As to the introduction of H2S and SO2 into the stratosphere over areas beyond national jurisdiction, i.e., the high seas, Article 87.1 (b) UNCLOS provides that the freedom of the high seas includes freedom of overflight both for coastal and land-locked states. For the parties to the Chicago Convention, the freedom of overflight is subject to regulation adopted based on its Article 12. 193 In contrast to the rights to overflight, the disposal of substances from aircraft over the territory of another state is apparently not addressed by the Chicago Convention or any other multilateral convention. It would therefore be subject to the regulation of the subjacent state and generally require the authorisation of that state. There is no specific regulation concerning Fischer (2004) 903. Proelß et al. (2011) 31 and Umweltbundesamt (2011) 34, also note this principle in the context of geoengineering measures.





See section on space installations.

“The principle of respect for territorial sovereignty is also directly infringed by the unauthorised overflight of a state’s territory by aircraft belonging to or under the control of the government of another state.”, ICJ, Military and Paramilitary Activities in and against Nicaragua (Nicaragua v. United States of America), judgment of 27 June 1986, para. 251.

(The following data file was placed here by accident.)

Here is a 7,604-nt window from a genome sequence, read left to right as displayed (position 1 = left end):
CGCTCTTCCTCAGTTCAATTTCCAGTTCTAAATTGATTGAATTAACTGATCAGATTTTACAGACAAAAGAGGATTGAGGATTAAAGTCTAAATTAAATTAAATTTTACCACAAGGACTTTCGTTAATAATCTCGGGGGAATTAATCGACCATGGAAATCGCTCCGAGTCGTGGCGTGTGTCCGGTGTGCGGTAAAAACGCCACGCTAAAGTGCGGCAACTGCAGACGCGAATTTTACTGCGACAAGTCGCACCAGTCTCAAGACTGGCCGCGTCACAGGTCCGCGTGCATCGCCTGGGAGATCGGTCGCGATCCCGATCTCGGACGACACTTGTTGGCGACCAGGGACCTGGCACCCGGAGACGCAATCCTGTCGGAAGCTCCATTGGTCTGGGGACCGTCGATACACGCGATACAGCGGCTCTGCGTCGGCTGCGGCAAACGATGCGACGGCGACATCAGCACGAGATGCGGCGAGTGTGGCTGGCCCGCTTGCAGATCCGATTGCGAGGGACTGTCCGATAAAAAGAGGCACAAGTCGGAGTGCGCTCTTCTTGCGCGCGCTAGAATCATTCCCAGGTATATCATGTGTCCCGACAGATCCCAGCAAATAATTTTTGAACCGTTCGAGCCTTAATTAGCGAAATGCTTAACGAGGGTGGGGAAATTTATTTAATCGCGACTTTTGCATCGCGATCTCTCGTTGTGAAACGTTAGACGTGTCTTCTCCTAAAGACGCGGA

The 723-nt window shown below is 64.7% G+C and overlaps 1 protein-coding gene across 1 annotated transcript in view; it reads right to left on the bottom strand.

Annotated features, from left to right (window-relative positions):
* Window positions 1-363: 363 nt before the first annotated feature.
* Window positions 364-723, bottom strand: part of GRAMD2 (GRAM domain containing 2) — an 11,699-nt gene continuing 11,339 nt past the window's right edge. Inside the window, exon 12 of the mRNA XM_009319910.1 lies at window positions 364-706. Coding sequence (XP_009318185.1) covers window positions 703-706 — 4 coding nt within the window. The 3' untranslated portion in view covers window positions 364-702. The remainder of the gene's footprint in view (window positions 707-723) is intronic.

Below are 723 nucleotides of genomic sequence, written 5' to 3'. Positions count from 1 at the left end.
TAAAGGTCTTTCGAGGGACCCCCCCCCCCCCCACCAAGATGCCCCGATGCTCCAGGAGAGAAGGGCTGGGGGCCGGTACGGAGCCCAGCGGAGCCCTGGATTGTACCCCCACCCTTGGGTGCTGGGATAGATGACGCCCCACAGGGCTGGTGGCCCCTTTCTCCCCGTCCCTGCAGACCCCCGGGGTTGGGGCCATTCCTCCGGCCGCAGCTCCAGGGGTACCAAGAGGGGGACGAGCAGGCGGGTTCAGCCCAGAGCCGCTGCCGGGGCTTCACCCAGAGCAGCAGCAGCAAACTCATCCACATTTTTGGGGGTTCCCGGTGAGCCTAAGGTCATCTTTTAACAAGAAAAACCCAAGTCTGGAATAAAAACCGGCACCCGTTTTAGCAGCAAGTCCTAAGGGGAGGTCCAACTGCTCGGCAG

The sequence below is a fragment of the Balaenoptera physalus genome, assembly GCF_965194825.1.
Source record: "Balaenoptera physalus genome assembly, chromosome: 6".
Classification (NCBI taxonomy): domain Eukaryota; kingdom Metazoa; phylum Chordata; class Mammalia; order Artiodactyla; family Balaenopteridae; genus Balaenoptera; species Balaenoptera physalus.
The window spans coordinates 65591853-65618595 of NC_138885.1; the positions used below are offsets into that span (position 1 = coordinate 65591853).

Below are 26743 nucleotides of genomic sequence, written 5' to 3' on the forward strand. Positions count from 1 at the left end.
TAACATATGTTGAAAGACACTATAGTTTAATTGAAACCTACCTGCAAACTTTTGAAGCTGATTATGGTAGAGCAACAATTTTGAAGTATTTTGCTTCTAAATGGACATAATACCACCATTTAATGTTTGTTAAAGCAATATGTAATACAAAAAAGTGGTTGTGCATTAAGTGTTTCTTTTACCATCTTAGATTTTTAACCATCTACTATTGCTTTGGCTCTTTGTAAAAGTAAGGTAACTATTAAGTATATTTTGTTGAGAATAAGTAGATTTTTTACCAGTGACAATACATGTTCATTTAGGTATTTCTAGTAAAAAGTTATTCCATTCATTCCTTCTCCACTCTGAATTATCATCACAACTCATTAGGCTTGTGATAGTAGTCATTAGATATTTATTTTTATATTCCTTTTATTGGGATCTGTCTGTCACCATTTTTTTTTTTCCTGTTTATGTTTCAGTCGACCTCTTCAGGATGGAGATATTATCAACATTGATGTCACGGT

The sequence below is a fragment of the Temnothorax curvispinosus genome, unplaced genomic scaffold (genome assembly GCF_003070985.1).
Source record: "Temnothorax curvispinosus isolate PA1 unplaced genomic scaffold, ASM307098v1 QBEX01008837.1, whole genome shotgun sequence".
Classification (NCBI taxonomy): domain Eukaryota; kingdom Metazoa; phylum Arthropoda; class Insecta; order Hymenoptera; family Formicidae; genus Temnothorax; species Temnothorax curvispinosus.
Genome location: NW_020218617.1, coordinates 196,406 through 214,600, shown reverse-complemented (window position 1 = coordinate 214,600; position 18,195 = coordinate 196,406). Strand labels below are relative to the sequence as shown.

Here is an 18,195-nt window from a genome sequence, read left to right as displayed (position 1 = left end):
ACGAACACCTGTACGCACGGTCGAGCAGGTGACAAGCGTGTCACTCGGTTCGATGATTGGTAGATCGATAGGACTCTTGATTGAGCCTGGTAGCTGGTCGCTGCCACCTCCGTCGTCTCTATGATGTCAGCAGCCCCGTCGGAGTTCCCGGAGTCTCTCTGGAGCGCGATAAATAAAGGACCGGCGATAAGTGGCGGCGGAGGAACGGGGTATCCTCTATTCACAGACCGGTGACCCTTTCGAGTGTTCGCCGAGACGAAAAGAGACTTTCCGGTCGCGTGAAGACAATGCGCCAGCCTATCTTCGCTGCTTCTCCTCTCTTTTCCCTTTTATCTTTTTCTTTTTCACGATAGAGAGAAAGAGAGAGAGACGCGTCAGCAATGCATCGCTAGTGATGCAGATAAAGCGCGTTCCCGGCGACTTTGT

Shaw (2008) 542.

According to Article 6 of the Convention on International Civil Aviation, scheduled international flights over or into the territory of another state require the authorization of that state.

Article 6 Chicago Convention.

Fischer (2004) 906.

Options and Proposals for the International Governance of Geoengineering the disposal of substances over the high seas. 194 This does, however, not necessarily imply that such disposal completely unrestricted. It could be argued, for example, that the freedom over the high seas do not give the right to exclude for a significant period of time other states from exercising their right to use the high seas and the air space above. 195 This has been argued regarding military maneuvers on the high seas A similar restriction could apply to the introduction of aerosols into the stratosphere. However, whether and to what extent this geoengineering technique would exclude others from exercising their rights, and thus be restricted, would probably need to be established in each specific case.

5.1.3.4 London Convention / London Protocol; UNCLOS LC and LP were adopted in 1972 and 1996 respectively. They both govern pollution from dumping of wastes and other material in the marine environment. The LP supersedes the LC for its parties (Article 23 LP). However, to date, not all parties of the LC have signed and ratified the LP. Thus, the LC maintains to be relevant to ocean dumping activities.